It turned out not to be such a bad water year after all

Wow, what a rollercoaster it has been this year with the water supply. It rained and snowed into July last year. There was so much water careening down the mountains it filled reservoirs for months deep into the summer. As a result, the East Bay Municipal Utility District, like many other suppliers around California, came into the summer with a bountiful supply with its reservoirs full to the top.

But it didn’t take that long, a dry November and drier December with no help in sight in January or February for it to become one of the driest times in the District’s history. For EBMUD’s 1.3 million water customers in Alameda and Contra Costa counties, it looked like another drought was imminent on March 13 when precipitation and snowpack totals were so scant they measured lower than any recorded in the District’s 89-year history for that time period.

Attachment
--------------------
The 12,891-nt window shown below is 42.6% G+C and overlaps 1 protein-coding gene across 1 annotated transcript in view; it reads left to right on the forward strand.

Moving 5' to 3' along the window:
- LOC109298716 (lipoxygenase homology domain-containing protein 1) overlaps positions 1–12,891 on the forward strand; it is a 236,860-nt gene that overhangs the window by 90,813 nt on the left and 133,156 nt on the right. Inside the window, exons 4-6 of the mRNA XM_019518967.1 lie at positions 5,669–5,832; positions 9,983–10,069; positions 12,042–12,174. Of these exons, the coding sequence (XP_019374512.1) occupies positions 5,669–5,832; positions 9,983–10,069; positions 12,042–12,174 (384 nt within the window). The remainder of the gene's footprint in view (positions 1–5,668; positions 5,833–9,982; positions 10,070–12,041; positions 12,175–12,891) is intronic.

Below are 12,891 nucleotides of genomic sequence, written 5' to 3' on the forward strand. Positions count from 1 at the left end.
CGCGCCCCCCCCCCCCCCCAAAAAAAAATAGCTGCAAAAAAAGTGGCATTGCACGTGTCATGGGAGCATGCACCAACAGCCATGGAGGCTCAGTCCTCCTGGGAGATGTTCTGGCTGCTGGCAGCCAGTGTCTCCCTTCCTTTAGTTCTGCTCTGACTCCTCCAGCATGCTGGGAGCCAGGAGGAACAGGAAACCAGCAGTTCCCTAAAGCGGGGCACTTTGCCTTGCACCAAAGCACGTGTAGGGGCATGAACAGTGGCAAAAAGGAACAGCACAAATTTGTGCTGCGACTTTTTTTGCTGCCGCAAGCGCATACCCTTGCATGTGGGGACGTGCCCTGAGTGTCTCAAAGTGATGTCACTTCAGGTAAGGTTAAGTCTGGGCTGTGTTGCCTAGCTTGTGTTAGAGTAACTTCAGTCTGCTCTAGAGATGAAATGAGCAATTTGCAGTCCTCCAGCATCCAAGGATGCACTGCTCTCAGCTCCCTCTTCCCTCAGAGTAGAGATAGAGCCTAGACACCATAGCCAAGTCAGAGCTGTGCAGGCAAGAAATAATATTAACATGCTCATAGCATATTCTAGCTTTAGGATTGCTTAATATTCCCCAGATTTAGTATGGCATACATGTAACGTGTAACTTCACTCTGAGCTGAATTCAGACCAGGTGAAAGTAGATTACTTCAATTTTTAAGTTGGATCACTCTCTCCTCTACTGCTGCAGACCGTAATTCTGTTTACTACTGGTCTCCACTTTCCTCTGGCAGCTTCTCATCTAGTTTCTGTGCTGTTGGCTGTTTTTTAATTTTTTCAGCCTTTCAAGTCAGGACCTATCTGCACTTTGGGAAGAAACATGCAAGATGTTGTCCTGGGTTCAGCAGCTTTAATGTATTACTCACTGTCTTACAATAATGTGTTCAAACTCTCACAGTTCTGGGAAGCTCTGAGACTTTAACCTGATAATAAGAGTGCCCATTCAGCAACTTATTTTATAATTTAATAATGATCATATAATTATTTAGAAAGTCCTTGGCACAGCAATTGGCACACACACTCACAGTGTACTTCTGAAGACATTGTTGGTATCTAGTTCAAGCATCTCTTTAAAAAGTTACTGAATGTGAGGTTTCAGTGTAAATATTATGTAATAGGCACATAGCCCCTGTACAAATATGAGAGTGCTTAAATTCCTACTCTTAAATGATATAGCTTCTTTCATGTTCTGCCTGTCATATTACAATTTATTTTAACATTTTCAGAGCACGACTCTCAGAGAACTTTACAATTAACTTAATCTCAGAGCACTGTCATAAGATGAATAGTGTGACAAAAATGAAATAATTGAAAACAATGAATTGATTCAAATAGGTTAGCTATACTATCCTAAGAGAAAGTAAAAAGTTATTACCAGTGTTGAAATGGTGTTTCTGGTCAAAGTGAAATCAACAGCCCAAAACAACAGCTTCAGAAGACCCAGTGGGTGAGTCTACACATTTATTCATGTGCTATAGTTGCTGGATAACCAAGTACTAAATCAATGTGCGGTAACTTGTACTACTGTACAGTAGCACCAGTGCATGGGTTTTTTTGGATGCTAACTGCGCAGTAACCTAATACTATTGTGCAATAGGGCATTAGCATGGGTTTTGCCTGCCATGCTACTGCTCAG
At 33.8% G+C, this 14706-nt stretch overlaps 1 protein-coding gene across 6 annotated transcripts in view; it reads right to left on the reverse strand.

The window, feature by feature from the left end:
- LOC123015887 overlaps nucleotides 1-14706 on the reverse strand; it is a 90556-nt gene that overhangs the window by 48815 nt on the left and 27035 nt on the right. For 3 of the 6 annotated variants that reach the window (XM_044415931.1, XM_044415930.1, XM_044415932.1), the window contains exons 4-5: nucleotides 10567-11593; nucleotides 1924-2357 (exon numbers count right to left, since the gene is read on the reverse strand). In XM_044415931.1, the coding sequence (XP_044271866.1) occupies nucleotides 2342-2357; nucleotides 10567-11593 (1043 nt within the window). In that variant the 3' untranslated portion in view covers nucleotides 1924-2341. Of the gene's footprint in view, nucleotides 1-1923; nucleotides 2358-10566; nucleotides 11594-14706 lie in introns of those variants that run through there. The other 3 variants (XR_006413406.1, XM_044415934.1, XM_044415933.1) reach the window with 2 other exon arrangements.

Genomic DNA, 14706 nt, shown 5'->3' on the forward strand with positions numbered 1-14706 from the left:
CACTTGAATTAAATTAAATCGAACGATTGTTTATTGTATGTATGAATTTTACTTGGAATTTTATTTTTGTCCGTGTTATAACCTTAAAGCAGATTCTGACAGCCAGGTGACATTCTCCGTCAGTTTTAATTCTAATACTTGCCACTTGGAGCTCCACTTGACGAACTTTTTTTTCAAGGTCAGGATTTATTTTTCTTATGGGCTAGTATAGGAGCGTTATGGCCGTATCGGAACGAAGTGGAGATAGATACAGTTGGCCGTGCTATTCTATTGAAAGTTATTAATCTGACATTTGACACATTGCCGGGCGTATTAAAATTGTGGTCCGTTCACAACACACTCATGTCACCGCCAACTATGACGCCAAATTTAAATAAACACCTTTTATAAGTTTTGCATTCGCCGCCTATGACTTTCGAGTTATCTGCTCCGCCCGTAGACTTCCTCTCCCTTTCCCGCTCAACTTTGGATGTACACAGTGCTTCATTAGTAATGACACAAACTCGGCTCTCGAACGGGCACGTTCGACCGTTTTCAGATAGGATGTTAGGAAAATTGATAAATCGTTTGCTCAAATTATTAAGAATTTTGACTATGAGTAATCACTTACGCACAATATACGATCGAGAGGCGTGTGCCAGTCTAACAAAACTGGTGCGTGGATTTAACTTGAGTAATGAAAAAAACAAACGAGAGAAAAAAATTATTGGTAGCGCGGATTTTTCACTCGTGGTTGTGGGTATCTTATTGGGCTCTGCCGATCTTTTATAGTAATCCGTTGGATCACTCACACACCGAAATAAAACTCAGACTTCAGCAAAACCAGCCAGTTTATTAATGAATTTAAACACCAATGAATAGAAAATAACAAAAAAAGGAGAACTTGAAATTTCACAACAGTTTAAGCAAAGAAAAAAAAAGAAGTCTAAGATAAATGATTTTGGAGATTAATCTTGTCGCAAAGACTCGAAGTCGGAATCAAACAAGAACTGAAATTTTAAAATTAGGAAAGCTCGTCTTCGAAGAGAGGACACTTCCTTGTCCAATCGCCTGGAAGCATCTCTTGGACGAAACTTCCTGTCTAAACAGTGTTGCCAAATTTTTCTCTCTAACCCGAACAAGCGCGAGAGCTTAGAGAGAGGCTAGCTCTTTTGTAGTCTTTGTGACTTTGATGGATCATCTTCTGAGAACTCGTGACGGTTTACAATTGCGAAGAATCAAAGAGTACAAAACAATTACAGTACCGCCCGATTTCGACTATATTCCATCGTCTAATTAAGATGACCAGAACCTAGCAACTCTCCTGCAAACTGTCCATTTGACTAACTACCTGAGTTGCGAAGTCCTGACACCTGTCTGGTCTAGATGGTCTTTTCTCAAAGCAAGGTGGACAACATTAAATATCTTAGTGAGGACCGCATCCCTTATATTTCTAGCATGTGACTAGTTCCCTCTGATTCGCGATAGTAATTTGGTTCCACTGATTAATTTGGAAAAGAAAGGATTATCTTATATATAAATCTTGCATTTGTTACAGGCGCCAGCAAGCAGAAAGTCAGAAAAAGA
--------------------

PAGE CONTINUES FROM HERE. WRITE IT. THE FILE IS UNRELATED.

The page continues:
Then it started to rain and snow in the District’s Mokelumne River watershed where 90 percent of the water derives from snowmelt. And it rained, snowed and rained and snowed some more. In fact, during the last two weeks of March, it rained more in the Mokelumne River watershed than it had in the preceding three months. Similarly, in the East Bay, it rained more during those two weeks than it had in the previous eight months combined.

EBMUD still considers this a dry year because it expects to fall far short this November of where its supply totals were a year ago. But the District will have enough water to avoid seeking a supplemental supply under its federal contract or imposing any drought-related restrictions.

So, what can we learn from this topsy-turvy natural water delivery system? As EBMUD Board President John A. Coleman puts it succinctly, “We escaped a drought but we encourage you to continue to use water wisely.”


EBMUD Public Affairs